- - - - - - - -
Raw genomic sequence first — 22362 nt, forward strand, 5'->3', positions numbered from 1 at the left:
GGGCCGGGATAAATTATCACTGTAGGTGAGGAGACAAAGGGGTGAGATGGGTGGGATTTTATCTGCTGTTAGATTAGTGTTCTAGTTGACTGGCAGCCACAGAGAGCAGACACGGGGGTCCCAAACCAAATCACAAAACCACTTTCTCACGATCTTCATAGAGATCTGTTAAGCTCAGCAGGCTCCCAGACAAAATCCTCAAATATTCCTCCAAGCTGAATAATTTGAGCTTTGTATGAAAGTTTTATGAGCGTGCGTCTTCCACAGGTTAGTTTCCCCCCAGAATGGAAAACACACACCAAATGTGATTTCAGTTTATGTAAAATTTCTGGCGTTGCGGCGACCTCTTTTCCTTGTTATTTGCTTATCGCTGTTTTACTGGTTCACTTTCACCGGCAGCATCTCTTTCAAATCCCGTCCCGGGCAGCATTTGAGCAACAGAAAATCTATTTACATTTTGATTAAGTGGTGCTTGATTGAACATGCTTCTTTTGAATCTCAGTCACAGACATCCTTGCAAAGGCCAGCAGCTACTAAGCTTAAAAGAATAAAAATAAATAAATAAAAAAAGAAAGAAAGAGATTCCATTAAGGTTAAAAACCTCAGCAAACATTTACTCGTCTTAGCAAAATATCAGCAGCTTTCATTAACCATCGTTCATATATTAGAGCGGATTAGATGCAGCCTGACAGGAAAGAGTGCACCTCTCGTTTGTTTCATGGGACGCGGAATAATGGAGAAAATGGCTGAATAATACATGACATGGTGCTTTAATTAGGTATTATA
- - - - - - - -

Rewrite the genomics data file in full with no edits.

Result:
Raw genomic sequence first — 22362 nt, forward strand, 5'->3', positions numbered from 1 at the left:
GGGCCGGGATAAATTATCACTGTAGGTGAGGAGACAAAGGGGTGAGATGGGTGGGATTTTATCTGCTGTTAGATTAGTGTTCTAGTTGACTGGCAGCCACAGAGAGCAGACACGGGGGTCCCAAACCAAATCACAAAACCACTTTCTCACGATCTTCATAGAGATCTGTTAAGCTCAGCAGGCTCCCAGACAAAATCCTCAAATATTCCTCCAAGCTGAATAATTTGAGCTTTGTATGAAAGTTTTATGAGCGTGCGTCTTCCACAGGTTAGTTTCCCCCCAGAATGGAAAACACACACCAAATGTGATTTCAGTTTATGTAAAATTTCTGGCGTTGCGGCGACCTCTTTTCCTTGTTATTTGCTTATCGCTGTTTTACTGGTTCACTTTCACCGGCAGCATCTCTTTCAAATCCCGTCCCGGGCAGCATTTGAGCAACAGAAAATCTATTTACATTTTGATTAAGTGGTGCTTGATTGAACATGCTTCTTTTGAATCTCAGTCACAGACATCCTTGCAAAGGCCAGCAGCTACTAAGCTTAAAAGAATAAAAATAAATAAATAAAAAAAGAAAGAAAGAGATTCCATTAAGGTTAAAAACCTCAGCAAACATTTACTCGTCTTAGCAAAATATCAGCAGCTTTCATTAACCATCGTTCATATATTAGAGCGGATTAGATGCAGCCTGACAGGAAAGAGTGCACCTCTCGTTTGTTTCATGGGACGCGGAATAATGGAGAAAATGGCTGAATAATACATGACATGGTGCTTTAATTAGGTATTATA